After centuries of nearly universal implementation, the death penalty
remains a deeply debated political issue. While one execution takes place, other
murders occur, and the question still stands: Will the death penalty safeguard
society and deter murder, or will it not? The death penalty cannot be considered
a proper economical and moral means of punishment to deter those who might
commit capital offenses, or can it?
In the past, capital punishment horrified people, which deterred them
from committing crime. In England, the country from which the United States
adopted the death penalty, the death penalty was imposed for a rather large
number of offenses in an effort to discourage people from committing crimes.
Methods of inflicting the death penalty have ranged “From stoning in biblical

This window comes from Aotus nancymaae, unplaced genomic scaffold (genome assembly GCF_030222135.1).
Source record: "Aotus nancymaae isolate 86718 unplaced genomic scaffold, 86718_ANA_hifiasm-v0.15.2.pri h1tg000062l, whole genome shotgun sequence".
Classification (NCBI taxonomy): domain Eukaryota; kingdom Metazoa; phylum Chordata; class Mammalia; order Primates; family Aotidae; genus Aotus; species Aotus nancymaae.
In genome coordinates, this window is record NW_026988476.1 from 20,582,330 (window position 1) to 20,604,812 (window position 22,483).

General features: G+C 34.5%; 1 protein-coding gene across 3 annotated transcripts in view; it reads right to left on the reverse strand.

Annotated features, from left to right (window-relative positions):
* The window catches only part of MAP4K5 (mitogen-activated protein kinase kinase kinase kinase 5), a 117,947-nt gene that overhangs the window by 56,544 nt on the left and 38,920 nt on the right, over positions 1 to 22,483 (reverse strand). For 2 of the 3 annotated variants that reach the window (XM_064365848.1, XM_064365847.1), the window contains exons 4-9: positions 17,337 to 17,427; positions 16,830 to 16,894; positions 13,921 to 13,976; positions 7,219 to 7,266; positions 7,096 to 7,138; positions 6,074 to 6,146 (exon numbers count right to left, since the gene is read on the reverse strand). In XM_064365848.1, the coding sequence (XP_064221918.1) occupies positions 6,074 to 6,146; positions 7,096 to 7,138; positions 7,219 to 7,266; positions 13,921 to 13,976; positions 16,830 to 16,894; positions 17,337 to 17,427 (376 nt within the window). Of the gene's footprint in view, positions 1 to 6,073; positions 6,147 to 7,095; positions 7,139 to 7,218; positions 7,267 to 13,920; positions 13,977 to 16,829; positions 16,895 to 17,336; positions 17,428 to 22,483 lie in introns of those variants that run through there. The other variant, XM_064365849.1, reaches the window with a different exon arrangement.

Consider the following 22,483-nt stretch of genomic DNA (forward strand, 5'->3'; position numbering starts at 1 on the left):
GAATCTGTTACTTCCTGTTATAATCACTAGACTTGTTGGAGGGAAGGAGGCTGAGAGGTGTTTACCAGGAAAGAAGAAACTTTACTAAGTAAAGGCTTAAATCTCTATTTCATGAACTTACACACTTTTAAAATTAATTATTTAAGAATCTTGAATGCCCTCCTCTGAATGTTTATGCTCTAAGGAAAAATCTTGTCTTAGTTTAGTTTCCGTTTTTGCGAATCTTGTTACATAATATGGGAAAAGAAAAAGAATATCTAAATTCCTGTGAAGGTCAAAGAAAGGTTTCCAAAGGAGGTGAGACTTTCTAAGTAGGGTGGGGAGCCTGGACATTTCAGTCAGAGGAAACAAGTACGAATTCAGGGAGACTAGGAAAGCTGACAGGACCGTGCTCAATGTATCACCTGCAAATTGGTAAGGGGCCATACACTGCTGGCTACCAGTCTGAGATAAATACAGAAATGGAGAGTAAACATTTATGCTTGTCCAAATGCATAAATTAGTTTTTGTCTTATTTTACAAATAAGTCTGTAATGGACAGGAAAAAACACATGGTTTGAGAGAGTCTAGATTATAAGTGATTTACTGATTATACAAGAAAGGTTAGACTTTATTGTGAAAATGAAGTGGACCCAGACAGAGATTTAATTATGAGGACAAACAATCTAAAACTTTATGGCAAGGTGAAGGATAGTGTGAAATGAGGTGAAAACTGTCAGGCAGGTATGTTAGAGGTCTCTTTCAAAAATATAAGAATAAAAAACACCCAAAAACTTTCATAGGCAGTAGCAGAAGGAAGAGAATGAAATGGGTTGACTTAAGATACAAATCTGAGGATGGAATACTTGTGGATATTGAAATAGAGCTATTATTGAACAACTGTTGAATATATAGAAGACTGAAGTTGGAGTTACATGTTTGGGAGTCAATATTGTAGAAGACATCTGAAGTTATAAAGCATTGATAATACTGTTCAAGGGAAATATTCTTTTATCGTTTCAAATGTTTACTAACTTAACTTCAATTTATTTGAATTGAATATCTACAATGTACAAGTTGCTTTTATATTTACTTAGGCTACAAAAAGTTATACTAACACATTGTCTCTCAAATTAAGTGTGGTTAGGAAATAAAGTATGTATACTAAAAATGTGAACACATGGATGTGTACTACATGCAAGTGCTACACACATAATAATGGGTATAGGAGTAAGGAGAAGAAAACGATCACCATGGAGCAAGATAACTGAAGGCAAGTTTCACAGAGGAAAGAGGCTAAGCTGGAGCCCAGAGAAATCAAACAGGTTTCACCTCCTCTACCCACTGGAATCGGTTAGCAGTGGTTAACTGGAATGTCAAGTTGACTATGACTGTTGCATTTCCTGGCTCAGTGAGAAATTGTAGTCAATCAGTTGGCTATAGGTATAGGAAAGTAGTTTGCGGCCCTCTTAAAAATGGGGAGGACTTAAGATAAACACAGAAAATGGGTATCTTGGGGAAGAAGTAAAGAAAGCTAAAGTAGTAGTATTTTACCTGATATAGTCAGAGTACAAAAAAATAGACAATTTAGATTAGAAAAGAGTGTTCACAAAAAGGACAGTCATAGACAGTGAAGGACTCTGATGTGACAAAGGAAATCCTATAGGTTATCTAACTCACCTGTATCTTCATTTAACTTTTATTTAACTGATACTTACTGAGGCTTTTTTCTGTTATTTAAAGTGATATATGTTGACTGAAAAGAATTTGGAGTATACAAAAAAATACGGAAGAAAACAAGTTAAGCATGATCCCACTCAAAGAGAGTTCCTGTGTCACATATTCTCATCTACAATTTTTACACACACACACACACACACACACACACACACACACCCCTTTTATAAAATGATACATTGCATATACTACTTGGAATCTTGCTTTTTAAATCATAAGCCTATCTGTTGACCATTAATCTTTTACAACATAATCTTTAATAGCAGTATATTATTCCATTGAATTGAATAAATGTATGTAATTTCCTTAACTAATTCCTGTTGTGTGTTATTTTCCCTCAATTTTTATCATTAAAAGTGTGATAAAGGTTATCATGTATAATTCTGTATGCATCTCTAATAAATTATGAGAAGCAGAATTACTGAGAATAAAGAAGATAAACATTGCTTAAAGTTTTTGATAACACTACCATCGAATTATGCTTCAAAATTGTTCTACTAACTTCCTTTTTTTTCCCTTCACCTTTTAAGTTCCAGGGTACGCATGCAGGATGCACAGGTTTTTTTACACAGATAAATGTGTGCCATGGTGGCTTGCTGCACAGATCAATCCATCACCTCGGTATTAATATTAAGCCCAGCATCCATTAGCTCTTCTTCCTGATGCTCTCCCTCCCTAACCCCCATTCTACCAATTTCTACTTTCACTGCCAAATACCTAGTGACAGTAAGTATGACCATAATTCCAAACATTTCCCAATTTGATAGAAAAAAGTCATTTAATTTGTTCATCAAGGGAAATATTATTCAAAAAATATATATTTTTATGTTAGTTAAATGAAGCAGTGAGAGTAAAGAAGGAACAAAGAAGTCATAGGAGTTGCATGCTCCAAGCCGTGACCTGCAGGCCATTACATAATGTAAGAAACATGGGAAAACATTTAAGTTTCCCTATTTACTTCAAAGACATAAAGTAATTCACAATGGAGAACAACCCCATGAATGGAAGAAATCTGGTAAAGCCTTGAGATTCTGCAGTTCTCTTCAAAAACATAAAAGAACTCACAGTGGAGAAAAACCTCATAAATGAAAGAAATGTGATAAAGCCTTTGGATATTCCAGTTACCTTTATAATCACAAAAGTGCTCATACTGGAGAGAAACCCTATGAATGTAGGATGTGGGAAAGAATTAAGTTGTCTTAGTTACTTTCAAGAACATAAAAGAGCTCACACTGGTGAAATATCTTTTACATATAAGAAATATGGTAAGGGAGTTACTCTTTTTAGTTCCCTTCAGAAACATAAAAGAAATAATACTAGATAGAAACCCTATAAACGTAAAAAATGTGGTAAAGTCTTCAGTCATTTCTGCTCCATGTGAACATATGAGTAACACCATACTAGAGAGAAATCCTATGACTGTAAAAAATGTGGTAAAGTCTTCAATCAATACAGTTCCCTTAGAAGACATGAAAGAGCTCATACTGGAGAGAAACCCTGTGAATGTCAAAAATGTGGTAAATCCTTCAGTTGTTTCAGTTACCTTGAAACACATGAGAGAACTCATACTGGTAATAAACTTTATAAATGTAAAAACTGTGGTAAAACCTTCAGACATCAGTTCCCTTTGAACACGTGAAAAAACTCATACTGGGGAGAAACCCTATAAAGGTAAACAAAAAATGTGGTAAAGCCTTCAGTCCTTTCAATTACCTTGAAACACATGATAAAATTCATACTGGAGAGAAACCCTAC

times, crucifixion under the Romans, beheading in France, to those used in the
United States today: hanging, electrocution, gas chamber, firing squad, and
lethal injection”(Bedau 124). There were drastic penalties for such serious
crimes as homicide. Execution was a suitable punishment for those times. Today,
though, the law is not as strict. This leads potential criminals not to fear the
death penalty because government today uses more “humane” methods of execution,
rather than the brutal punishment that history portrayed.
People who oppose the death penalty say that “there is no evidence that
the murder rate fluctuates according to the frequency with which the death
penalty is used” (Masur 153). It is more likely that the convict would be
paroled instead of being executed because of the present practice of allowing
unlimited appeals. Convicted criminals are not exposed to cruel punishment, but
rather given a long waiting period. If the criminal is put to death, it is
usually done as mercifully as possible.
One problem with the death penalty…